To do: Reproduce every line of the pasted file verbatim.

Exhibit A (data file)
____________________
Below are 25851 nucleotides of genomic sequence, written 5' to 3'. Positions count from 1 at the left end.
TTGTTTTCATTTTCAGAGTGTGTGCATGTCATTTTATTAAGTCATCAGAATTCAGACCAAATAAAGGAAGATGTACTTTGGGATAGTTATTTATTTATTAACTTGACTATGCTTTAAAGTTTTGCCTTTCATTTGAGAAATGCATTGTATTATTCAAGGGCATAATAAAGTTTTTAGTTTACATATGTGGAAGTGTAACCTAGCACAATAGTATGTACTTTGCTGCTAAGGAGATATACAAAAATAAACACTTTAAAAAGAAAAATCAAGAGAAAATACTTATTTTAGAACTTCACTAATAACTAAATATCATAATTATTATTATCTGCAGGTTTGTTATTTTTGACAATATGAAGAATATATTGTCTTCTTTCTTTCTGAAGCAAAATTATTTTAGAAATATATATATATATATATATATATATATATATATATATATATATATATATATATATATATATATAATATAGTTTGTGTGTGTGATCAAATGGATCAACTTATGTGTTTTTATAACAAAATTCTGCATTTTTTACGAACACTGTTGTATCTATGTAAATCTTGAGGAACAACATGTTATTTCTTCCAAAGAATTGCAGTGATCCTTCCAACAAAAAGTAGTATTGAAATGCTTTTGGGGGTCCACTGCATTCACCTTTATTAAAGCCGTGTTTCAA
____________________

Below are 25851 nucleotides of genomic sequence, written 5' to 3'. Positions count from 1 at the left end.
TTGTTTTCATTTTCAGAGTGTGTGCATGTCATTTTATTAAGTCATCAGAATTCAGACCAAATAAAGGAAGATGTACTTTGGGATAGTTATTTATTTATTAACTTGACTATGCTTTAAAGTTTTGCCTTTCATTTGAGAAATGCATTGTATTATTCAAGGGCATAATAAAGTTTTTAGTTTACATATGTGGAAGTGTAACCTAGCACAATAGTATGTACTTTGCTGCTAAGGAGATATACAAAAATAAACACTTTAAAAAGAAAAATCAAGAGAAAATACTTATTTTAGAACTTCACTAATAACTAAATATCATAATTATTATTATCTGCAGGTTTGTTATTTTTGACAATATGAAGAATATATTGTCTTCTTTCTTTCTGAAGCAAAATTATTTTAGAAATATATATATATATATATATATATATATATATATATATATATATATATATATATATATATATATAATATAGTTTGTGTGTGTGATCAAATGGATCAACTTATGTGTTTTTATAACAAAATTCTGCATTTTTTACGAACACTGTTGTATCTATGTAAATCTTGAGGAACAACATGTTATTTCTTCCAAAGAATTGCAGTGATCCTTCCAACAAAAAGTAGTATTGAAATGCTTTTGGGGGTCCACTGCATTCACCTTTATTAAAGCCGTGTTTCAA